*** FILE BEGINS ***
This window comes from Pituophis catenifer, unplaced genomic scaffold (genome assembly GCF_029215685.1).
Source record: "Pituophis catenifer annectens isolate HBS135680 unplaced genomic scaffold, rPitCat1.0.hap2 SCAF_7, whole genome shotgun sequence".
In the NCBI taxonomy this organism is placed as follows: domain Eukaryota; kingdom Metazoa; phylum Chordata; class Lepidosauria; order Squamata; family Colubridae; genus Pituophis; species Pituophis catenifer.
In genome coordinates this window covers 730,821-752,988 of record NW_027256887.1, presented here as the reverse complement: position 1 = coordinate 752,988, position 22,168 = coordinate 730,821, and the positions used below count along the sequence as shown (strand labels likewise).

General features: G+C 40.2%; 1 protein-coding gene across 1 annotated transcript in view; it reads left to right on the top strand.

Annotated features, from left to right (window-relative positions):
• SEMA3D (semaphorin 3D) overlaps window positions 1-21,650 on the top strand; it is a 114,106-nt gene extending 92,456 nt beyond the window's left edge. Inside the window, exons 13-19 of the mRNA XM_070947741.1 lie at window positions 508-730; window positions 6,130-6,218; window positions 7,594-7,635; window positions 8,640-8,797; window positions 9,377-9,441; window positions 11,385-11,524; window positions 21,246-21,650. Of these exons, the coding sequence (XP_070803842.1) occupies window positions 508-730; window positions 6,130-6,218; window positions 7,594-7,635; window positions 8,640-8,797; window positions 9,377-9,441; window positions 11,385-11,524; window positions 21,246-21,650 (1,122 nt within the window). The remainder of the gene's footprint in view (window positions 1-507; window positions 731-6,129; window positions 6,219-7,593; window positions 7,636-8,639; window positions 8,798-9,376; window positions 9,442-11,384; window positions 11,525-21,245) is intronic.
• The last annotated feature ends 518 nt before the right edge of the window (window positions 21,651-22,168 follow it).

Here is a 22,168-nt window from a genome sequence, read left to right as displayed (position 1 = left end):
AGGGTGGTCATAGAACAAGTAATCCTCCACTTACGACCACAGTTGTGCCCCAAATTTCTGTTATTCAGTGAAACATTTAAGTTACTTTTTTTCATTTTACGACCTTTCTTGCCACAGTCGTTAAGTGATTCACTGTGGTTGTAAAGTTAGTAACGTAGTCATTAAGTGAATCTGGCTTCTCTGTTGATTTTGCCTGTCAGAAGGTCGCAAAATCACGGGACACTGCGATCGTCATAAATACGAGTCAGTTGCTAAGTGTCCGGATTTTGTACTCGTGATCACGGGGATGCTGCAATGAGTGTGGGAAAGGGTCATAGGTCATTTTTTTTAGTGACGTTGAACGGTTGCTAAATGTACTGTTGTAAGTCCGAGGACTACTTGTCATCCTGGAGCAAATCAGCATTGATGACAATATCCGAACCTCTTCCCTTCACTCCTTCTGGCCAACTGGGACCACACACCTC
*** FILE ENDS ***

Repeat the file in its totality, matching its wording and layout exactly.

This window comes from Pituophis catenifer, unplaced genomic scaffold (genome assembly GCF_029215685.1).
Source record: "Pituophis catenifer annectens isolate HBS135680 unplaced genomic scaffold, rPitCat1.0.hap2 SCAF_7, whole genome shotgun sequence".
In the NCBI taxonomy this organism is placed as follows: domain Eukaryota; kingdom Metazoa; phylum Chordata; class Lepidosauria; order Squamata; family Colubridae; genus Pituophis; species Pituophis catenifer.
In genome coordinates this window covers 730,821-752,988 of record NW_027256887.1, presented here as the reverse complement: position 1 = coordinate 752,988, position 22,168 = coordinate 730,821, and the positions used below count along the sequence as shown (strand labels likewise).

General features: G+C 40.2%; 1 protein-coding gene across 1 annotated transcript in view; it reads left to right on the top strand.

Annotated features, from left to right (window-relative positions):
• SEMA3D (semaphorin 3D) overlaps window positions 1-21,650 on the top strand; it is a 114,106-nt gene extending 92,456 nt beyond the window's left edge. Inside the window, exons 13-19 of the mRNA XM_070947741.1 lie at window positions 508-730; window positions 6,130-6,218; window positions 7,594-7,635; window positions 8,640-8,797; window positions 9,377-9,441; window positions 11,385-11,524; window positions 21,246-21,650. Of these exons, the coding sequence (XP_070803842.1) occupies window positions 508-730; window positions 6,130-6,218; window positions 7,594-7,635; window positions 8,640-8,797; window positions 9,377-9,441; window positions 11,385-11,524; window positions 21,246-21,650 (1,122 nt within the window). The remainder of the gene's footprint in view (window positions 1-507; window positions 731-6,129; window positions 6,219-7,593; window positions 7,636-8,639; window positions 8,798-9,376; window positions 9,442-11,384; window positions 11,525-21,245) is intronic.
• The last annotated feature ends 518 nt before the right edge of the window (window positions 21,651-22,168 follow it).

Here is a 22,168-nt window from a genome sequence, read left to right as displayed (position 1 = left end):
AGGGTGGTCATAGAACAAGTAATCCTCCACTTACGACCACAGTTGTGCCCCAAATTTCTGTTATTCAGTGAAACATTTAAGTTACTTTTTTTCATTTTACGACCTTTCTTGCCACAGTCGTTAAGTGATTCACTGTGGTTGTAAAGTTAGTAACGTAGTCATTAAGTGAATCTGGCTTCTCTGTTGATTTTGCCTGTCAGAAGGTCGCAAAATCACGGGACACTGCGATCGTCATAAATACGAGTCAGTTGCTAAGTGTCCGGATTTTGTACTCGTGATCACGGGGATGCTGCAATGAGTGTGGGAAAGGGTCATAGGTCATTTTTTTTAGTGACGTTGAACGGTTGCTAAATGTACTGTTGTAAGTCCGAGGACTACTTGTCATCCTGGAGCAAATCAGCATTGATGACAATATCCGAACCTCTTCCCTTCACTCCTTCTGGCCAACTGGGACCACACACCTC